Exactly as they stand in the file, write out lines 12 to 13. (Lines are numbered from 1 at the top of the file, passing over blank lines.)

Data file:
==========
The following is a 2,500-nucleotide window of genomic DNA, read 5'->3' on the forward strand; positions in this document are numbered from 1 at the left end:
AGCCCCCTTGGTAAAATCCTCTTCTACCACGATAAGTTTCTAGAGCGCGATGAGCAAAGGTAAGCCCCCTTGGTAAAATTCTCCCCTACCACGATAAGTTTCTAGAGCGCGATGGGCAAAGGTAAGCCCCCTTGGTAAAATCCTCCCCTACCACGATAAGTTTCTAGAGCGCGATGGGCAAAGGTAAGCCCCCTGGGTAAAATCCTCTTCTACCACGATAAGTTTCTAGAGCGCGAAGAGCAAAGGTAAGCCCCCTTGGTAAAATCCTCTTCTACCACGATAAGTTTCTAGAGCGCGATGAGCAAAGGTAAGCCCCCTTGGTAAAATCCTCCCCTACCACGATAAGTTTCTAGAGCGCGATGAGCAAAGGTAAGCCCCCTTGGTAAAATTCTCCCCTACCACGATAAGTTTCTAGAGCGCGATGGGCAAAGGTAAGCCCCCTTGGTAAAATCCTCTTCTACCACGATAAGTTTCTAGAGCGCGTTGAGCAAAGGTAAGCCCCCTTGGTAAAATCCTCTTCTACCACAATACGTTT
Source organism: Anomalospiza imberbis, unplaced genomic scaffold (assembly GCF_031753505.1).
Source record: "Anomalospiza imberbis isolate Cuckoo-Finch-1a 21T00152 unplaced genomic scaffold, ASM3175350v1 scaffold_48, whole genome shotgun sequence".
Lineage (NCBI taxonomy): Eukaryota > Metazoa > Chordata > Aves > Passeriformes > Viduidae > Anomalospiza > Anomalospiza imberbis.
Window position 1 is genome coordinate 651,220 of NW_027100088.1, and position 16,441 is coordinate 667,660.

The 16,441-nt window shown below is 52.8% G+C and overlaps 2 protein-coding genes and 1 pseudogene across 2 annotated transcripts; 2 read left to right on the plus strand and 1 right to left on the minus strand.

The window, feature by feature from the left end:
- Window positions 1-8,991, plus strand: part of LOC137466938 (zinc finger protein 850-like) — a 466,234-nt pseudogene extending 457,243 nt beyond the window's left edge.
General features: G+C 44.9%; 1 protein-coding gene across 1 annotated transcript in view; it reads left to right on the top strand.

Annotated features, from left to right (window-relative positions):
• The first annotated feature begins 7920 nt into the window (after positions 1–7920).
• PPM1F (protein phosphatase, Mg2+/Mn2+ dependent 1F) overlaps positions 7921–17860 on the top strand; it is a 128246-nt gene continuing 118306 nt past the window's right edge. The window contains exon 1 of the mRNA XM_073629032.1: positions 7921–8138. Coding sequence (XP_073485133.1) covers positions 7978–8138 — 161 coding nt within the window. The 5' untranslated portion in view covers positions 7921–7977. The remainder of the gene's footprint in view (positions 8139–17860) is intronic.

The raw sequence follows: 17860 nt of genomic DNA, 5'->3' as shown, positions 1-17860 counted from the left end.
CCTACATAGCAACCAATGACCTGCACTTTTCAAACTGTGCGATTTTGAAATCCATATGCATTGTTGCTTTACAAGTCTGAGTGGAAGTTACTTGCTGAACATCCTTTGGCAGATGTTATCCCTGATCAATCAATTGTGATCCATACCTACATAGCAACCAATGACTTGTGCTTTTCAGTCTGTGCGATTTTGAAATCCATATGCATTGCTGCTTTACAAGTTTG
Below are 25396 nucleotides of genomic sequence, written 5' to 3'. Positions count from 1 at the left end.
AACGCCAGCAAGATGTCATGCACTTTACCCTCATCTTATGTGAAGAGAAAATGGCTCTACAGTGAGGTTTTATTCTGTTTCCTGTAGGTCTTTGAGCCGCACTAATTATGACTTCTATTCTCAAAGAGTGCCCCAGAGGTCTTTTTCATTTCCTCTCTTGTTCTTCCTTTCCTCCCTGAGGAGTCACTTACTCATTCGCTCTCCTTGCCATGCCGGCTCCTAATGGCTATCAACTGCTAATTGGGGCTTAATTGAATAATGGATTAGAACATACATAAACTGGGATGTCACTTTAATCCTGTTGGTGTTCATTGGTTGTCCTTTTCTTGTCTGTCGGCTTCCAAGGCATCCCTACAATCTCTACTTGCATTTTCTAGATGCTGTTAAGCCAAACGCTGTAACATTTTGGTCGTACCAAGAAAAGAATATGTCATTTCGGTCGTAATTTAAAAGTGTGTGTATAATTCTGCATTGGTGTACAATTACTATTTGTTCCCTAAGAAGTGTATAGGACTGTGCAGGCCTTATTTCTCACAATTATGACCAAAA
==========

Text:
• The first annotated feature begins 7920 nt into the window (after positions 1–7920).
• PPM1F (protein phosphatase, Mg2+/Mn2+ dependent 1F) overlaps positions 7921–17860 on the top strand; it is a 128246-nt gene continuing 118306 nt past the window's right edge. The window contains exon 1 of the mRNA XM_073629032.1: positions 7921–8138. Coding sequence (XP_073485133.1) covers positions 7978–8138 — 161 coding nt within the window. The 5' untranslated portion in view covers positions 7921–7977. The remainder of the gene's footprint in view (positions 8139–17860) is intronic.